24h Le Mans 2016
45 cameras were positioned around the circuit, 52 wireless cameras were mounted on board of more than a dozen race cars (3-4 in each car), on a cable cam above the 360m long pit lane, in a helicopter and also an i-movix hyperslomo was operated wireless. All this was orchestrated in MS12’s comfortable working environment, where on 76m² of space two international signals were produced: one for the pit lane action and one for the race itself.
Next to MS12 in the broadcast compound was the Extender 5 RF. This truck was programmed to capture the 52 signals from all the RF cameras and to send a pre-selection to MS12. The delivery of this selection of the 3-4 camera signals arriving from the cars was a mammoth task but worth the effort, because the viewers felt like they were sitting in the car together with the drivers.
Backbone in the MS 12 is a Riedel Mediornet with close to 100(!) nodes which handled the 97 camera signals from around the track and from inside the racing cars seamlessly – decentralized video routing at its best.
Graphics and slow motion were managed by two more units: the Extender 2 and the Extender 3, complemented with augmented reality, this made for an incredibly dynamic broadcast with graphics embedded in the images using live tracking.
The Optimum 6 and Optimum 9 OB trucks completed the technical resources for Eurosport International and Eurosport France while Coach 10 and the IXI PROD truck worked in tandem for the UK channel Quest TV.
The coverage of the race was further enhanced by a special second screen application where AMP VISUAL TV guaranteed the streaming of 23 sources to enhance the private events of some of the participating car manufacturers. The experience went even further because AMP VISUAL TV introduced another first: A 360° camera was mounted onto a race car and the images were available as VOD to spectators giving them the chance to see the race from a complete new angle.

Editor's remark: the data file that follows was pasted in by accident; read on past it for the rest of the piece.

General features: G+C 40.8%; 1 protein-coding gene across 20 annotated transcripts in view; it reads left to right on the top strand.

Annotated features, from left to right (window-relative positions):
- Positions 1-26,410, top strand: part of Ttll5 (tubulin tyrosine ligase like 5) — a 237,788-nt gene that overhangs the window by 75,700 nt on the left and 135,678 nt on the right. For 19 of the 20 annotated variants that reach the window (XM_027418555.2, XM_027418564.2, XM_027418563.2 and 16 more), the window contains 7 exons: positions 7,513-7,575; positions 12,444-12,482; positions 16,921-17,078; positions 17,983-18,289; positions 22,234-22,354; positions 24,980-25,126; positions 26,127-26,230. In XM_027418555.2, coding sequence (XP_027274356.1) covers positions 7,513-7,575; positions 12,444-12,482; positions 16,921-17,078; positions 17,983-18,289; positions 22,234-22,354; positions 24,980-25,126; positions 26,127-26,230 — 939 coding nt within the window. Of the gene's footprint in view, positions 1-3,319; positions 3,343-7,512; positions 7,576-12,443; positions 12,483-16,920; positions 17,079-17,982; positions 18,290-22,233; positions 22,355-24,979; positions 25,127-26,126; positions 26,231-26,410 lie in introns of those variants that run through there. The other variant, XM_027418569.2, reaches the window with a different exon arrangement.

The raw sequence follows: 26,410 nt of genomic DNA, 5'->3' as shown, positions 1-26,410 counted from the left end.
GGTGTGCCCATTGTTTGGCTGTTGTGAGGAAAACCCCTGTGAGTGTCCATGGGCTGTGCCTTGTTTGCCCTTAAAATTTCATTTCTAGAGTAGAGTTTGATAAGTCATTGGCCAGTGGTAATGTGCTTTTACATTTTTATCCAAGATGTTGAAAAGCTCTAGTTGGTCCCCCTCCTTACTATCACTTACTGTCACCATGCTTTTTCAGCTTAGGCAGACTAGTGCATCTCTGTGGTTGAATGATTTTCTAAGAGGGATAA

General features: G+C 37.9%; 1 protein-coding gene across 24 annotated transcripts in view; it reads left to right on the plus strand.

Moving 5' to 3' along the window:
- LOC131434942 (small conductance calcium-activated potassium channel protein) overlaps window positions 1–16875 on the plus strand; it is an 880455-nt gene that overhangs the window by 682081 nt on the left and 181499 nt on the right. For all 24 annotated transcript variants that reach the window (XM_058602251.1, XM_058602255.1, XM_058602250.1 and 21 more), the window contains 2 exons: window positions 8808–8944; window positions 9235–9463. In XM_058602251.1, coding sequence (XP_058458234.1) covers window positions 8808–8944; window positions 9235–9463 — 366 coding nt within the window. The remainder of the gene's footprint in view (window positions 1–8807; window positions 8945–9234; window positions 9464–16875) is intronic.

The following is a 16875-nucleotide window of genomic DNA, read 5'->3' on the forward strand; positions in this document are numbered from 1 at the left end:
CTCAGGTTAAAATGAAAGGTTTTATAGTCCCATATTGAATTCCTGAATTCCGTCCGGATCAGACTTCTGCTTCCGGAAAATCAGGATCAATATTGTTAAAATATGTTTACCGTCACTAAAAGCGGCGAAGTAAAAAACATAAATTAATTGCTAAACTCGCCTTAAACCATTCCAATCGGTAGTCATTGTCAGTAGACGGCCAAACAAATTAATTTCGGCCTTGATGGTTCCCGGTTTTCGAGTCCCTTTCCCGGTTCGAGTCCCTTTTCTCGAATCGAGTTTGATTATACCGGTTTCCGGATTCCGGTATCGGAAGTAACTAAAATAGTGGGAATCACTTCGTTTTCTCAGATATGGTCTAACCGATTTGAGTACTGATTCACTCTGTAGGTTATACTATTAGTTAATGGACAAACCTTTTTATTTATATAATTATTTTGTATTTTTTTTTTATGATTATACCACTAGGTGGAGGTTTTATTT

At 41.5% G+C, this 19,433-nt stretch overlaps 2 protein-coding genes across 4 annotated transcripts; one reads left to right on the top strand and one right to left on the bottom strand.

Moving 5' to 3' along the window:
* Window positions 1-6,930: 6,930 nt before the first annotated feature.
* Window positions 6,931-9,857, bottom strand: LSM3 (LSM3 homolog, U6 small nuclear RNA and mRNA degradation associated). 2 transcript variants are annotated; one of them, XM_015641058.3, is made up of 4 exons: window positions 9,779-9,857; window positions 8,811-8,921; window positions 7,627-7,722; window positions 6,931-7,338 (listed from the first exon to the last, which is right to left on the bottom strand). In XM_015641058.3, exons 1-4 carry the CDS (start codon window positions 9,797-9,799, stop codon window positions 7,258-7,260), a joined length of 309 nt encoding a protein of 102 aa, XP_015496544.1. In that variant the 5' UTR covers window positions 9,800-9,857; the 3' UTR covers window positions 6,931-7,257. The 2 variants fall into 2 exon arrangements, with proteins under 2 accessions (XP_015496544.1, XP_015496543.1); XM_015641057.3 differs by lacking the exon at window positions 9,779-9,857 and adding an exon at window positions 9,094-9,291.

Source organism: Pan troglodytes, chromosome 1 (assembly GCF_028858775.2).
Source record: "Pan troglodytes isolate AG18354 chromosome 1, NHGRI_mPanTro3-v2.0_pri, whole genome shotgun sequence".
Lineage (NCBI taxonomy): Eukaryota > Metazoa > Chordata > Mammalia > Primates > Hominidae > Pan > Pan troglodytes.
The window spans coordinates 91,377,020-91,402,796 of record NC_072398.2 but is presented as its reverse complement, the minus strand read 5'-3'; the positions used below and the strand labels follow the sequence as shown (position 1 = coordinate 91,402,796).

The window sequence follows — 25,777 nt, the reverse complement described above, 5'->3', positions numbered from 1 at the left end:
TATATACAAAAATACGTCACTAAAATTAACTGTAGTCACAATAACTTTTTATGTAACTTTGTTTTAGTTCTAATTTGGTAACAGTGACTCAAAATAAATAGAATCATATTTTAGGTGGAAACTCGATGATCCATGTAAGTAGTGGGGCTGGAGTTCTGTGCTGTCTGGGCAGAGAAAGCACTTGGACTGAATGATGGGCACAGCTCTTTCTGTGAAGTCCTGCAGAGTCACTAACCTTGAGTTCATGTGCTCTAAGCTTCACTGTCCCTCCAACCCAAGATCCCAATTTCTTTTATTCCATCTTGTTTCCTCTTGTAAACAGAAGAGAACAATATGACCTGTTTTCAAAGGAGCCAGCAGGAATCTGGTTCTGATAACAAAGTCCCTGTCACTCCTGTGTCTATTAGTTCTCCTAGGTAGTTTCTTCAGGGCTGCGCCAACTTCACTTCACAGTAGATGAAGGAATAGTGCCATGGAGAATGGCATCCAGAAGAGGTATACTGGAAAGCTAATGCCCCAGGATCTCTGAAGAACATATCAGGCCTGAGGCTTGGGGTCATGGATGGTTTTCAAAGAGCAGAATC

The Design of MS 12
The MS 12 was designed in-house by AMP VISUAL TV. The coach building was carried out by Toutankamion. MS 12 can be considered as one of the most spacious OB trucks in Europe, if not worldwide. The two side extensions cover its full length and have no interior walls or panels. Systems integration was done by Videlio-Media according to AMP VISUAL TV’s specifications. Every detail from lighting to the modularity of the workspaces was carefully considered.
The technical Infrastructure of MS 12
AMP VISUAL TV has built its groundbreaking MS 12 HD/4K-capable OBVan on a Riedel MediorNet real-time media network of unprecedented scale. Due to its modular design and mobile partition system, MS 12 can turn into a two-in-one OB truck capable of conducting joint operations with two production areas, two audio mixers, two vision rooms, and up to 42 modular workspaces.
The Riedel Mediornet Backbone
AMP VISUAL TV's sophisticated approach completely relies on a robust MediorNet infrastructure — one of Riedel's biggest so far — that offers essential benefits by replacing the traditional router, providing video, audio, data, and intercom transport and delivering routing and processing capabilities. Deployed in a fully redundant configuration built on a 10 Gb/s fiber network, 68 MicroN high-density signal interfaces, eight MetroN core routers, three MediorNet Compact Pros, and two MediorNet Modular frames are combined to serve as a decentralized matrix that transforms the MS12 into an unique OB van concept, with router elements situated in the ideal physical location for any given workflow or production.
"The MediorNet MicroN gives us much greater freedom in building sophisticated media infrastructures, from signal transport to full video router functionality and signal processing," said François Valadoux, Chief Technology Officer at AMP VISUAL TV. "With major events approaching, we need a 100 percent reliable and flexible system that will remain future-proof as the market migrates toward a fully IP-based environment. Given the ambitious goal for our pioneering MS12 12 OB van, and especially the ability to address 4K productions, I have to admit that the system is impressive, and we are very proud of the result. Our 4K-ready Riedel systems are ready for every big event."